• PACE Code A: deals with the exercise by police officers of statutory powers to search a person or a vehicle without first making an arrest. It also deals with the need for a police officer to make a record of such a stop or encounter.[9] On 1 January 2009, Code A was amended to remove lengthy stop and account recording procedures, requiring police to only record a subject's ethnicity and to issue them with a receipt.[10]
  • PACE Code B: deals with police powers to search premises and to seize and retain property found on premises and persons.
  • PACE Code C: sets out the requirements for the detention, treatment and questioning of people in police custody by police officers.
  • PACE Code D: concerns the main methods used by the police to identify people in connection with the investigation of offences and the keeping of accurate and reliable criminal records.
  • PACE Code E: deals with the tape recording of interviews with suspects in the police station.
  • PACE Code F: deals with the visual recording with sound of interviews with suspects.

On 1 January 2006 an additional code came into force:

  • PACE Code G: deals with statutory powers of arrest.

On 24 July 2006 a further code came into force:

  • PACE Code H: deals with the detention of terrorism suspects.

Case law[edit]

Since the passage of PACE, the courts have recognised the greater safeguards of civil liberties granted by the act.

In Osman v Southwark Crown Court (1999),[11] the search of Osman was held to be unlawful because the officers searching him did not give their names and station, contrary to PACE's requirements.[12]

In O'Loughlin v Chief Constable of Essex (1997), the courts held that the entry of a premises under section 17 PACE to arrest O'Loughlin's wife for criminal damage was unlawful because under PACE, anyone present on the premises must be given the reason for entry.[13][14]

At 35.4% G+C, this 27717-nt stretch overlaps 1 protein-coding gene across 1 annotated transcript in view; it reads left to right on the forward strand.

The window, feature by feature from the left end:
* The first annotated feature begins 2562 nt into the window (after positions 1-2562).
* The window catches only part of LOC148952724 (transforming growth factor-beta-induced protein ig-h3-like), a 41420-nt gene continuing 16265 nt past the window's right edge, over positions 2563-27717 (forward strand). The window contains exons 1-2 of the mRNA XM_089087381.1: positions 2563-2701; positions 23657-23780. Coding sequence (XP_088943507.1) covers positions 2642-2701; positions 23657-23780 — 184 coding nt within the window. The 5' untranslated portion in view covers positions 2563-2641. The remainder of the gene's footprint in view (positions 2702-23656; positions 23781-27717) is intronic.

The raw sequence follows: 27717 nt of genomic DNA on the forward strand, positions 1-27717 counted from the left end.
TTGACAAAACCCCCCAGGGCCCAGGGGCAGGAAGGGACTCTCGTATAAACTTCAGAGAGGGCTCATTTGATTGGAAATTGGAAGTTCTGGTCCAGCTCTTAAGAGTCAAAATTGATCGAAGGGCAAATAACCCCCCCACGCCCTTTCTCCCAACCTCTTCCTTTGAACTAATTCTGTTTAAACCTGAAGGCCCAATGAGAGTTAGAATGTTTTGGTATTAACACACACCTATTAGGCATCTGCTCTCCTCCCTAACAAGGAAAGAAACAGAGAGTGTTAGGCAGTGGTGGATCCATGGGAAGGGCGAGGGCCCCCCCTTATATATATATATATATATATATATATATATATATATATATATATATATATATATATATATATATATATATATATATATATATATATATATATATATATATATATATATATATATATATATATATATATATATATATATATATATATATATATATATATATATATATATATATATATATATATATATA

However, not all cases have gone against the police; in R v Longman (1988), it was held that the police entry of a premises to execute a search warrant for drugs was lawful, although deception had been utilised to gain entry, and upon entering, the police had not identified themselves or shown the warrant.[15]

See also[edit]

References[edit]

  1. ^ Police and Criminal Evidence Act (PACE) Codes of Practice
  2. ^ Part VI of the Police and Criminal Evidence Act 1984
  3. ^ https://www.gov.uk/police-and-criminal-evidence-act-1984-pace-codes-of-practice. Retrieved 23 April 2014.  Missing or empty |title= (help)
  4. ^ Spencer, J.R. (2007). "Arrest for Questioning". Cambridge Law Journal 66 (2): 282–284. doi:10.1017/S0008197307000505. 
  5. ^ Police and Criminal Evidence Act 1984, section 114
  6. ^ Police and Criminal Evidence Act 1984, section 113
  7. ^ Police and Criminal Evidence Act 1984, section 67(9). These include officers of the Serious Fraud Office (R v Director of the Serious Fraud Office, ex p. Saunders [1988] Crim LR 837), trading standards officers (Dudley MBC v Debenhams (1994) 159 JP 18), commercial investigators when interviewing an employee (Twaites and Brown (1990) 92 Cr App R 106), store detectives (Bayliss (1993) 98 Cr App R 235), Federation Against Copyright Theft investigators (Joy v Federation Against Copyright Theft [1993] Crim LR 588) and council officers[citation needed]. However such a duty is not owed by DTI inspectors appointed under sections 432 and 442 of the Companies Act 1985 (Seelig and Spens [1992] 1 WLR 148), nor by prison officers (Martin Taylor [2000] EWCA Crim 2922).
  8. ^ Press Gazette: PACE review is 'wake-up' call
  9. ^ Stop and Search under Police and Criminal Evidence Act 1984
  10. ^ Home Office Circular 032 / 2008 - Stop And Account: Amendment To Pace Code A, Home Office, 19 December 2008.
  11. ^ Osman v Southwark Crown Court
  12. ^ Martin, Jacqueline (2005). The English Legal System (4th ed.), p. 129. London: Hodder Arnold. ISBN 0-340-89991-3.
  13. ^ O'Loughlin v Chief Constable of Essex [1997] EWCA Civ 2891
  14. ^ Martin, p133.
  15. ^ Martin, p. 132.

External links[edit]